TOKYO • The Governor of Tokyo, Ms Yuriko Koike, is heading for a confrontation with the International Olympic Committee (IOC) and the organisers of the 2020 Games over a warning that the Games could cost three trillion yen (S$40 billion) - four times the original estimate - and a proposal to cancel the construction of three new venues.
A panel she formed, comprising independent experts, to review venues and costs recently proposed renovating existing venues in Tokyo for volleyball and swimming, and moving the rowing and canoe sprint events several hundred kilometres from the capital.
But the head of the International Rowing Federation, Jean-Christophe Rolland, said he was disappointed by the prospect of the venue being moved from Tokyo Bay to the city of Tome in Miyagi, one of three prefectures that were hit hard by the March 2011 earthquake and tsunami.
He suggested that the rowing event should be held, as originally planned, at the Umi no Mori (Sea Forest) venue.
"I was very surprised… to hear about a possible change and, not to say more, a little bit disappointed," he said in Tokyo yesterday. "We made a full in-depth review of all the possibilities, and the outcome of this is that the Sea Forest is the best solution.
"For me, there is no doubt this is absolutely suitable for the sport of rowing."
The Tokyo government panel suggested the venue changes after warning that the total cost of the 2020 Olympic and Paralympic Games could rise to four times the original estimate of 734 billion yen, made when it won the bid in 2013. The 2012 Olympics in London cost £8.8 billion (S$15.4 billion).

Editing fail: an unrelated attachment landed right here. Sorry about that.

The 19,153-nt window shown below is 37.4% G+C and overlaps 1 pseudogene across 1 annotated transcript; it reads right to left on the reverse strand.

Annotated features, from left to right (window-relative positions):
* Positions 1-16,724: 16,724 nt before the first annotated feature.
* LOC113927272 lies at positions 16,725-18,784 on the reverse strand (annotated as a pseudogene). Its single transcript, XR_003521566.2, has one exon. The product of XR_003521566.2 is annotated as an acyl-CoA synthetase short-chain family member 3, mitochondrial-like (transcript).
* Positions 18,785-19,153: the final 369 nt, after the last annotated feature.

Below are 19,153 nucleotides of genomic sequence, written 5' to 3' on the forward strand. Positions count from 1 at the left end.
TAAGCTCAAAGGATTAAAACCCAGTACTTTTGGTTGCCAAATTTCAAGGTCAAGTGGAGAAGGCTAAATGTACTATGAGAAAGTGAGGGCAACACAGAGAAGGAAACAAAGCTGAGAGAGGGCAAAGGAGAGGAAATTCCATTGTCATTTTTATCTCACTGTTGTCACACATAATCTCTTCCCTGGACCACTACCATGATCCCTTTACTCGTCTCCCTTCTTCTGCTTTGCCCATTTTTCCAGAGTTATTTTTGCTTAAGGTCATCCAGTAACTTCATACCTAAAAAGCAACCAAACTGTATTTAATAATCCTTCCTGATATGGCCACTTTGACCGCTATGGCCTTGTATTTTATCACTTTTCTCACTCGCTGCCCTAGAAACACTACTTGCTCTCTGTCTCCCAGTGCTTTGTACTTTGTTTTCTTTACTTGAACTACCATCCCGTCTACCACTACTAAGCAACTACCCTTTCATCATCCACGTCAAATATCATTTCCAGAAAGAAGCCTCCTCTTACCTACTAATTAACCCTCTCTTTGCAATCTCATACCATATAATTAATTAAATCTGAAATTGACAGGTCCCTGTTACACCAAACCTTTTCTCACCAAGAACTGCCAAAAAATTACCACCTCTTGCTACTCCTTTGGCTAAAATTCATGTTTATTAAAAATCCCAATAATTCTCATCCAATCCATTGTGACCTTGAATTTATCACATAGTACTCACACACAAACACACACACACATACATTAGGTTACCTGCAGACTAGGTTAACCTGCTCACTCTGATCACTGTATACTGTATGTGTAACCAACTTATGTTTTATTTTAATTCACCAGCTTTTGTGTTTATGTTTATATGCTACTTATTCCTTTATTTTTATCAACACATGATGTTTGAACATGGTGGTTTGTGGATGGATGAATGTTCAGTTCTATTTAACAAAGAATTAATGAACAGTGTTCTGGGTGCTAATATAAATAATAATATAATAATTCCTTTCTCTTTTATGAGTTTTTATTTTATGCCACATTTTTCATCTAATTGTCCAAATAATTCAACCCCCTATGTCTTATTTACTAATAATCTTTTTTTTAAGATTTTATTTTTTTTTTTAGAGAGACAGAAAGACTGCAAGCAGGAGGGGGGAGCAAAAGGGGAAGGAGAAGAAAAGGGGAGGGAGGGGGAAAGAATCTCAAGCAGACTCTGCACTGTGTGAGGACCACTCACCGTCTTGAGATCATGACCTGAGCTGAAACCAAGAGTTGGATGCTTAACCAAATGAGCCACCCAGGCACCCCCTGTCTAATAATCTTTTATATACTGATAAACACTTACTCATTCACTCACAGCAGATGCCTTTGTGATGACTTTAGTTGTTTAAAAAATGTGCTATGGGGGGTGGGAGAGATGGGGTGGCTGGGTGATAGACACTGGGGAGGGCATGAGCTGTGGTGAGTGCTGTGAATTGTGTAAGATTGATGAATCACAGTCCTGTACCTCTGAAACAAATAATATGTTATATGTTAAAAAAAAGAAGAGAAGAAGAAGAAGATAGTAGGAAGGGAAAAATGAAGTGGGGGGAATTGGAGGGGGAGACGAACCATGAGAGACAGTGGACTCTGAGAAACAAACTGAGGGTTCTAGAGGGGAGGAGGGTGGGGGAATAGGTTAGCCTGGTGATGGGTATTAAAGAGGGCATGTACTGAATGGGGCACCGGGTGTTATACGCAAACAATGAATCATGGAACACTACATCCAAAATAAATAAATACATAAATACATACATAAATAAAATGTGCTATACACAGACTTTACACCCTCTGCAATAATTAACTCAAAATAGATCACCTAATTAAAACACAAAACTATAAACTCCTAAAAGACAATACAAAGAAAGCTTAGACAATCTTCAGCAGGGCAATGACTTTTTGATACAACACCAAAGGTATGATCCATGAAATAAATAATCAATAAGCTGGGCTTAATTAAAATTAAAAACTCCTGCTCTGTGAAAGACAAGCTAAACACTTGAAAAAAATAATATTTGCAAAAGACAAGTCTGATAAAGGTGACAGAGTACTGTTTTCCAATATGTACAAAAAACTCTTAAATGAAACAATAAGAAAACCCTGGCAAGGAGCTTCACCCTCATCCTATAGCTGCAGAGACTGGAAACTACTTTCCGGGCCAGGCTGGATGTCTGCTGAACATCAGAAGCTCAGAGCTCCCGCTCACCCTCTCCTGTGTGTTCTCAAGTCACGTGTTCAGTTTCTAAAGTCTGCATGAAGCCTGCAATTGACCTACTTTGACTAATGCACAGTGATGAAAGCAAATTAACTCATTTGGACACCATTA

Ms Koike, who became Tokyo's first female governor in July, has promised to cut wasteful spending and identified the Olympics as one area where savings could be made.
The hosting of the Games was also in the spotlight on Monday when Mr Barack Obama suggested that the votes for which cities host the event may be corrupt. The US President spoke to the New York magazine in relation to Chicago's failed bid for the 2016 Olympics. In 2009 he travelled to Copenhagen in a vain effort to get his adopted home city across the finishing line.
He said: "I think we've learnt that IOC's decisions are similar to Fifa's decisions: a little bit cooked. We didn't even make the first cut, despite the fact that, by all the objective metrics, the American bid was the best. On the flight back, we already knew that we didn't get it."
Chicago, one of four bidding cities, was the first to be eliminated in the voting, stunning the Americans, while Rio de Janeiro emerged to win the vote.
THE GUARDIAN, THE TIMES, LONDON